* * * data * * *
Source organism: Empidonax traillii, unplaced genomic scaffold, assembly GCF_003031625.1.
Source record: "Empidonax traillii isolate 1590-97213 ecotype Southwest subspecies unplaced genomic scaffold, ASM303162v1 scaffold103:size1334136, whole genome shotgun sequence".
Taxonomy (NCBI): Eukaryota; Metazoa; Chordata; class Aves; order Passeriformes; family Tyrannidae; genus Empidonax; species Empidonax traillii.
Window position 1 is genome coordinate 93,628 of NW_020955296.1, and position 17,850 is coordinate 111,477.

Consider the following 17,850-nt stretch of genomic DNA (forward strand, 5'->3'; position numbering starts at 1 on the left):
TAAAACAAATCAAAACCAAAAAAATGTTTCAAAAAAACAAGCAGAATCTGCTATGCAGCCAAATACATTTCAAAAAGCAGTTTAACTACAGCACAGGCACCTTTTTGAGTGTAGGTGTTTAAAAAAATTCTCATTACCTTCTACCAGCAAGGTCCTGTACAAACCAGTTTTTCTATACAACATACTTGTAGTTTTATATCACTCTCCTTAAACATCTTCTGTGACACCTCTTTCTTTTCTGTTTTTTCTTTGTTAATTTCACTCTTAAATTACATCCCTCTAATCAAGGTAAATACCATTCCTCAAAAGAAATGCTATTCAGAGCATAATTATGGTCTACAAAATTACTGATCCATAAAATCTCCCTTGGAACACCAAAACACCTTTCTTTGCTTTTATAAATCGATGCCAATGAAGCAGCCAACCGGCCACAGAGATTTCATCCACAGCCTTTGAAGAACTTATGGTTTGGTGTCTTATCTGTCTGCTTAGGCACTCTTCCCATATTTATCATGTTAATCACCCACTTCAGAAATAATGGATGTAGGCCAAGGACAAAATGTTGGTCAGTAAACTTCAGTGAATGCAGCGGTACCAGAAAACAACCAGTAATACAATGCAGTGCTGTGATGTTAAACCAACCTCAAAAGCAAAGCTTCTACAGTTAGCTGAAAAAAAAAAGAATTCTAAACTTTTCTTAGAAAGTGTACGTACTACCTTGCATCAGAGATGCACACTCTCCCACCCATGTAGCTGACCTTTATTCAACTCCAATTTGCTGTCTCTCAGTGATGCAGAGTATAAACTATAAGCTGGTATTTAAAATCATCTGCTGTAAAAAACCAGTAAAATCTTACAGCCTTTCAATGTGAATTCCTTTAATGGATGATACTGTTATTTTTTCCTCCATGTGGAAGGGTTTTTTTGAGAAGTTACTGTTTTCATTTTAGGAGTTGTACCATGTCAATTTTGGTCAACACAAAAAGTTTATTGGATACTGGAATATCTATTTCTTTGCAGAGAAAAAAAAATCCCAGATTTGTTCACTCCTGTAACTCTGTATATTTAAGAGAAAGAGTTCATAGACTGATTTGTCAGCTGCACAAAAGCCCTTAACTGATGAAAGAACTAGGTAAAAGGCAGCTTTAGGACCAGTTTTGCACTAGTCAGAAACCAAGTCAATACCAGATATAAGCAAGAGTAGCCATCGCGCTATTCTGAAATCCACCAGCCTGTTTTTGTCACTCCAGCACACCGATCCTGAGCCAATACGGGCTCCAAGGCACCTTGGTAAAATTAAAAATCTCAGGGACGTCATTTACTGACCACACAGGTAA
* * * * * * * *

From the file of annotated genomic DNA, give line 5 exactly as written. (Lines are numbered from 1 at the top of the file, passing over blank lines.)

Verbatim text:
Consider the following 17,850-nt stretch of genomic DNA (forward strand, 5'->3'; position numbering starts at 1 on the left):